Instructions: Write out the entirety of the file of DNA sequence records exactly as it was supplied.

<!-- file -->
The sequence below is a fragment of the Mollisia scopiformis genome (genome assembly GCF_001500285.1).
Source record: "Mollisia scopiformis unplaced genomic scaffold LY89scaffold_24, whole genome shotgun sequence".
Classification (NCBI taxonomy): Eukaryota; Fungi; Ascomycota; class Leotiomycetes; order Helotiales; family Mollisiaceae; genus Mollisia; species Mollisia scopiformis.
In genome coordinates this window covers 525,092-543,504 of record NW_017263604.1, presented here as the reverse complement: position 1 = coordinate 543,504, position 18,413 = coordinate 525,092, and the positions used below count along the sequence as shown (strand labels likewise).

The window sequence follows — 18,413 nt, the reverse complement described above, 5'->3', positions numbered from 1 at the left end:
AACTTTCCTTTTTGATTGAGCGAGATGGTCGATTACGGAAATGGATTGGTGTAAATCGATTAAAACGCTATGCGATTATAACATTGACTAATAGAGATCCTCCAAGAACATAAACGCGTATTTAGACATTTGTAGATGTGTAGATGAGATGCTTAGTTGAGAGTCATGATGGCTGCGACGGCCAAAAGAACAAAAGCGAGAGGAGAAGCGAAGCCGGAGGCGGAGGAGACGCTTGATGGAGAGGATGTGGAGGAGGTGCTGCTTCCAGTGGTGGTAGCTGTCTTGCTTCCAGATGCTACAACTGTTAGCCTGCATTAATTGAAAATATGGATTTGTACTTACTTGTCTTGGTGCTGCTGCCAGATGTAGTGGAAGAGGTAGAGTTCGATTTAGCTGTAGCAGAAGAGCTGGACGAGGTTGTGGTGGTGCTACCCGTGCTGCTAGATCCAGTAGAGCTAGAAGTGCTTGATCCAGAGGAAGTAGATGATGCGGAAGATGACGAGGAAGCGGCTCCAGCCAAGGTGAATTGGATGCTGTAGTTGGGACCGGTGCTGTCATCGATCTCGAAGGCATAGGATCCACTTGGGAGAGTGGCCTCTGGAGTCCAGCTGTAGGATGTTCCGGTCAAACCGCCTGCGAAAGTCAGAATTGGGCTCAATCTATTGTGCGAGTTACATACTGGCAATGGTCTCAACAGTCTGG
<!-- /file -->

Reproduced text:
The sequence below is a fragment of the Mollisia scopiformis genome (genome assembly GCF_001500285.1).
Source record: "Mollisia scopiformis unplaced genomic scaffold LY89scaffold_24, whole genome shotgun sequence".
Classification (NCBI taxonomy): Eukaryota; Fungi; Ascomycota; class Leotiomycetes; order Helotiales; family Mollisiaceae; genus Mollisia; species Mollisia scopiformis.
In genome coordinates this window covers 525,092-543,504 of record NW_017263604.1, presented here as the reverse complement: position 1 = coordinate 543,504, position 18,413 = coordinate 525,092, and the positions used below count along the sequence as shown (strand labels likewise).

The window sequence follows — 18,413 nt, the reverse complement described above, 5'->3', positions numbered from 1 at the left end:
AACTTTCCTTTTTGATTGAGCGAGATGGTCGATTACGGAAATGGATTGGTGTAAATCGATTAAAACGCTATGCGATTATAACATTGACTAATAGAGATCCTCCAAGAACATAAACGCGTATTTAGACATTTGTAGATGTGTAGATGAGATGCTTAGTTGAGAGTCATGATGGCTGCGACGGCCAAAAGAACAAAAGCGAGAGGAGAAGCGAAGCCGGAGGCGGAGGAGACGCTTGATGGAGAGGATGTGGAGGAGGTGCTGCTTCCAGTGGTGGTAGCTGTCTTGCTTCCAGATGCTACAACTGTTAGCCTGCATTAATTGAAAATATGGATTTGTACTTACTTGTCTTGGTGCTGCTGCCAGATGTAGTGGAAGAGGTAGAGTTCGATTTAGCTGTAGCAGAAGAGCTGGACGAGGTTGTGGTGGTGCTACCCGTGCTGCTAGATCCAGTAGAGCTAGAAGTGCTTGATCCAGAGGAAGTAGATGATGCGGAAGATGACGAGGAAGCGGCTCCAGCCAAGGTGAATTGGATGCTGTAGTTGGGACCGGTGCTGTCATCGATCTCGAAGGCATAGGATCCACTTGGGAGAGTGGCCTCTGGAGTCCAGCTGTAGGATGTTCCGGTCAAACCGCCTGCGAAAGTCAGAATTGGGCTCAATCTATTGTGCGAGTTACATACTGGCAATGGTCTCAACAGTCTGG